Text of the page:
Dowel vs. screws, screws vs. dowels – if you’re planning a woodworking project, you might be asking yourself which one you should use. When it comes to modern joinery methods, screws are the go-to for manufacturers looking to churn out a high volume of product. But, just because screws are good for fast work, it doesn’t necessarily mean they’re the right fit for your DIY woodworking projects.
Dowels are often labeled as time-consuming or difficult for beginners to master – however, dowel joinery is worth the time and effort to learn. If it’s a strong joint you want, then it’s most likely dowels – not screws – that you need.
What Is a Dowel Joint?
A dowel joint is a type of woodworking joint that has been utilized for centuries. The technique involves drilling pilot holes and inserting wooden pegs (aka dowel rods) along with wood glue to connect the pieces. (Dowel rods can be made of a type of wood, metal or plastic.)
With this particular method, you have to be careful to select the right drill bit so that the dowel fits snuggly in the hole – a loose-fitting dowel can mean trouble for your joint. Dowels come in a few standard sizes and you can either buy long dowels to cut and sand down to the size you need or purchase pre-cut dowels.
Dowel screws – also called double-ended screws – are used in carpentry to create hidden joints. They’re similar to both screws and dowels – they have two threaded ends like screws but no screw head. Instead, they are a cylinder that you insert into a pilot hole. For dowel screws you do not use a screwdriver. Instead, you insert the tips into the wood pieces and spin the wood to bore the dowel screw into the material.
How to Incorporate Dowel Joinery
For each dowelled joint, you should use at least two dowels. First, you drill holes in one piece of wood – about half the length of your dowel in depth. Then you drill holes in the second piece of wood. Make sure to wipe away any excess sawdust as you drill. When the dowel is inserted in both pieces of wood, the lumber should sit flush.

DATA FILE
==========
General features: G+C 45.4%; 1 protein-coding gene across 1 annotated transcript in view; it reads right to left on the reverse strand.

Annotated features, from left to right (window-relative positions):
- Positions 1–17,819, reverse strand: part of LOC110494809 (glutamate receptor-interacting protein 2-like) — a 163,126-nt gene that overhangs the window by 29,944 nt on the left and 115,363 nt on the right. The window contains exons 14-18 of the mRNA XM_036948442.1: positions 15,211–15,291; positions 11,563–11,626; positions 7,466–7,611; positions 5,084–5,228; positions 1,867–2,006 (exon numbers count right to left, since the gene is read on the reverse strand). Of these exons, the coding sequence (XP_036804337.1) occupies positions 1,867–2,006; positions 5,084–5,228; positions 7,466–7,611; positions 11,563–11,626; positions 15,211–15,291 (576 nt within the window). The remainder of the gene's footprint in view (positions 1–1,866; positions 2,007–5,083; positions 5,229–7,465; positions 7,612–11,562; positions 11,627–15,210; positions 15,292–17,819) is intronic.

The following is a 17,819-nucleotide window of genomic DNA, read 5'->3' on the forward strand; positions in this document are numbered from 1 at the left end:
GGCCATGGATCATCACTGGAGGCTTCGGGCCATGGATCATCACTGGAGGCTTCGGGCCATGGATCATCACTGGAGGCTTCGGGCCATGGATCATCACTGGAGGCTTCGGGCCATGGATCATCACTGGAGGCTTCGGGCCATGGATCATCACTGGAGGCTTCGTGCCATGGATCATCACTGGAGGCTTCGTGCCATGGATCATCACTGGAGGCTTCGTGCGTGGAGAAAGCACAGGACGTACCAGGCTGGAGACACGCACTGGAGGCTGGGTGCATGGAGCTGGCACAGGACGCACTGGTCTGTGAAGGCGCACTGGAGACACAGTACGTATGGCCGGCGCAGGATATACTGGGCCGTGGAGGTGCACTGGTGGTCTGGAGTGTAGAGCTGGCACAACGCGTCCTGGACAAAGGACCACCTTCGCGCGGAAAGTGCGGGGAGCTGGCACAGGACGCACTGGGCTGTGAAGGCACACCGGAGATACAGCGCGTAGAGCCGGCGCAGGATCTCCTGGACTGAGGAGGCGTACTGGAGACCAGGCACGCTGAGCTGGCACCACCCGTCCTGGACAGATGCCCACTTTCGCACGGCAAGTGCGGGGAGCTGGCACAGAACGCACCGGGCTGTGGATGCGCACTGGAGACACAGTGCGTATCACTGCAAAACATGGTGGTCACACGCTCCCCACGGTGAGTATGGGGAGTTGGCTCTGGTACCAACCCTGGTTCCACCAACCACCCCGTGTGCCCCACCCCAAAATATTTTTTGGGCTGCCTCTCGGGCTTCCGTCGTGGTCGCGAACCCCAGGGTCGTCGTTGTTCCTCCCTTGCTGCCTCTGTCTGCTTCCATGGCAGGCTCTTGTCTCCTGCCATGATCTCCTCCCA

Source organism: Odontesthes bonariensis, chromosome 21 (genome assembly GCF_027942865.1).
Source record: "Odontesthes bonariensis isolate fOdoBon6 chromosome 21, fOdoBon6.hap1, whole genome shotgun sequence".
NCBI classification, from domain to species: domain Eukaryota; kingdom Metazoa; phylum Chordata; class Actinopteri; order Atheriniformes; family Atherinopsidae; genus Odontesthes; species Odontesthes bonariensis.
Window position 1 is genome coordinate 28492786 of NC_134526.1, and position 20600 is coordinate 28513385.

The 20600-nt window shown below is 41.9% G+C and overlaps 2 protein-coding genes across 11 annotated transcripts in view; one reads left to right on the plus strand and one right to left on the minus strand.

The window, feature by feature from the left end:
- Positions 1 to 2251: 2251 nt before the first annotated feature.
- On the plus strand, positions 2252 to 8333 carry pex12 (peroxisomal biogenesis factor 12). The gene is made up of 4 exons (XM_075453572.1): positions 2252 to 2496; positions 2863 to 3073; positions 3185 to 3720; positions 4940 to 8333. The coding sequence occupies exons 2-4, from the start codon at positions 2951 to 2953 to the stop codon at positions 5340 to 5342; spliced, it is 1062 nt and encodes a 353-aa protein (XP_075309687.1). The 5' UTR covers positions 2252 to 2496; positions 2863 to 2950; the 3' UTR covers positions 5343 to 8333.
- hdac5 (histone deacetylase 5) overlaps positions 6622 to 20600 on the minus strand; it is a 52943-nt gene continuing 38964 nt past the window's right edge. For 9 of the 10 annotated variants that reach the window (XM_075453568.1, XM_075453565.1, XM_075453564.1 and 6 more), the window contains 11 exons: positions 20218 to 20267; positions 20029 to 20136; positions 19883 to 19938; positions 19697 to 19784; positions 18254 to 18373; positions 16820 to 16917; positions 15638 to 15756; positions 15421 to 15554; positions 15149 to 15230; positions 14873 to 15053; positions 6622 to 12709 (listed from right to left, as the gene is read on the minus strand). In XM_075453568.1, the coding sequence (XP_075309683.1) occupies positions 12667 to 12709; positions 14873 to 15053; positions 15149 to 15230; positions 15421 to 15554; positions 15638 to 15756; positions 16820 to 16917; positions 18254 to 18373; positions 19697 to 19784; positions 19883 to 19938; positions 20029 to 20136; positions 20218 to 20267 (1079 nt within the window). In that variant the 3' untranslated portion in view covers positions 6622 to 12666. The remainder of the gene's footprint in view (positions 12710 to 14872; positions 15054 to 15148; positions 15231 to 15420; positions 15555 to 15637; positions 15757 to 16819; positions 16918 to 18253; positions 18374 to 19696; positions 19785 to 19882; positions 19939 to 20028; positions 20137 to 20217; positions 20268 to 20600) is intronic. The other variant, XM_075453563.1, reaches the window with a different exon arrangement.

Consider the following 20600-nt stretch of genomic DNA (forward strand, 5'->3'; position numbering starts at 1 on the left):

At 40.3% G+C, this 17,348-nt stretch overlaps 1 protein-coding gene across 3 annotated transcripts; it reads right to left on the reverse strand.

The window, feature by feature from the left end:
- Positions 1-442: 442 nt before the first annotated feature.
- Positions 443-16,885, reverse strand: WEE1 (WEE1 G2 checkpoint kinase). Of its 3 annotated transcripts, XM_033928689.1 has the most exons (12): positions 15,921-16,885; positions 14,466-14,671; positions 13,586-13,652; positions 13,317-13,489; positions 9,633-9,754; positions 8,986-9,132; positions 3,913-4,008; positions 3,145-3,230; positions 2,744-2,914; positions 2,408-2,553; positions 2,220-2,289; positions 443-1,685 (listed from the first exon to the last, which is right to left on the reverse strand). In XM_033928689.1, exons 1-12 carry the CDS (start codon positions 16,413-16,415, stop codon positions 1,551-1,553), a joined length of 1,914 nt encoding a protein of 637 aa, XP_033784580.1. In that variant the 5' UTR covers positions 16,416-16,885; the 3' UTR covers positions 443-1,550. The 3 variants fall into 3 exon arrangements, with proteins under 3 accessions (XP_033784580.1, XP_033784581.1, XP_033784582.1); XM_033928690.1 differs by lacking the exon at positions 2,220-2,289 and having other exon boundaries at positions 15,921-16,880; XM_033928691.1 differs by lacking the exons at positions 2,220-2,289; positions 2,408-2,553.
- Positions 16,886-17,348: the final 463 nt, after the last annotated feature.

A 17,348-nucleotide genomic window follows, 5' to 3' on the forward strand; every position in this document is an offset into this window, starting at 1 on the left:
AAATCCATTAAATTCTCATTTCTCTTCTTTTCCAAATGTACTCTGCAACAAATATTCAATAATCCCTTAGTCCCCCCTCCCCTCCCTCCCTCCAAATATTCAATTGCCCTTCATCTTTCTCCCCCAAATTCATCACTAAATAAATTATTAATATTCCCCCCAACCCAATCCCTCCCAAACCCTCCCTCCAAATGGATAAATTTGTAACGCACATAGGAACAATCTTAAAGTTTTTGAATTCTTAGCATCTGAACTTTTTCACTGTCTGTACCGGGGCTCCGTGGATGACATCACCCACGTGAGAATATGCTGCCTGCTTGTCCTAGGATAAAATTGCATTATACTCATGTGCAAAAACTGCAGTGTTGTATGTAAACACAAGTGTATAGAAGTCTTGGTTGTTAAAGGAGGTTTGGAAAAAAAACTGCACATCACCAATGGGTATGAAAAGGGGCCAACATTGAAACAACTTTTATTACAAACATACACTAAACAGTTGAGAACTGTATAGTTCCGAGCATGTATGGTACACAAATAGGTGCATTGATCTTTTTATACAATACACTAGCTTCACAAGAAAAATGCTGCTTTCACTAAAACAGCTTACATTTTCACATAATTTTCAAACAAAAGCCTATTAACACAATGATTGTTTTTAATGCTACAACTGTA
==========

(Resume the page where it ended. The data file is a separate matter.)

Once you are sure that each workpiece is fitted together properly, you remove the dowels and begin gluing. Fill the first hole with wood glue or epoxy and reinsert the dowel. Tap it down with a mallet. Then fill the second hole with glue and insert the other end of the dowel in it. Wipe away any excess glue and apply clamps to keep the joint tight while it dries.
One of the greatest difficulties beginners face when using dowel joinery is knowing what size dowel to use and where to drill the hole. Fortunately, you can purchase a dowel jig to help guide your drill bit. You can also purchase dowel centers to help you mark where the hole should be drilled.
Which Is the Best Fastener?
When it comes to strong joints, dowels are at the top of the list – even stronger than mortise and tenon joints. When properly drilled and glued, dowel joinery outperforms screws.
Keep in mind that the kind of wood that the dowel is made of can affect how strong it is – softwood and hardwood dowel rods perform differently. When looking for the most durable dowel rods, it’s best to check how hard the wood is on the Janka scale. But, even taking that into consideration – dowels are the stronger joint by far.
Screws are, of course, the fastest method since you don’t have to wait for glue to dry. Most beginners feel more comfortable using screws since dowel rods can be more difficult to insert, and if they break, they can be even harder to remove. However, the dowel joinery method is definitely worth learning to use properly, especially if you’re hoping to evolve into a more experienced woodworker. Not only are they incredibly strong, but since they are a hidden joint, they also make for a more attractive final product.
Can Pocket Hole Joints Out-Perform Dowel Woodworking Projects?
Speaking of hidden joints, it’s worth us mentioning the option of utilizing pocket holes. With this method of joinery, you incorporate a handy pocket hole jig to drill holes into the wood, and then attach two pieces together with mechanical fasteners (aka pocket hole screws).
While this method is certainly a nice option and delivers an easy alternative for less experienced woodworkers, pocket holes are still not as strong as dowel joints. Why is that, you ask? Well, since a dowelled butt joint allows for more surface area when it comes to wood glue, it results in a stronger bond.
For woodworking projects that are only visible from one side (like picture frames, cabinetry, shelves, etc.), pocket holes are a nice, quick alternative. However, if you’re working on a project that will be visible from multiple angles and requires strength and longevity, dowel joints win every single time.
Build It Better With Baird Brothers
When it comes to dowels vs. screws for DIY woodworking applications, the answer is simple. When you want a strong joint and a smooth surface, dowel joinery is the way to go. Craftsmanship takes time, and the strength of a dowel joint is worth the wait and practice.
When you’re ready to get building, Baird Brothers Fine Hardwoods has your back. We have everything you need, from dowel rods to high-quality lumber. Shop our online store to get started building a better DIY project today.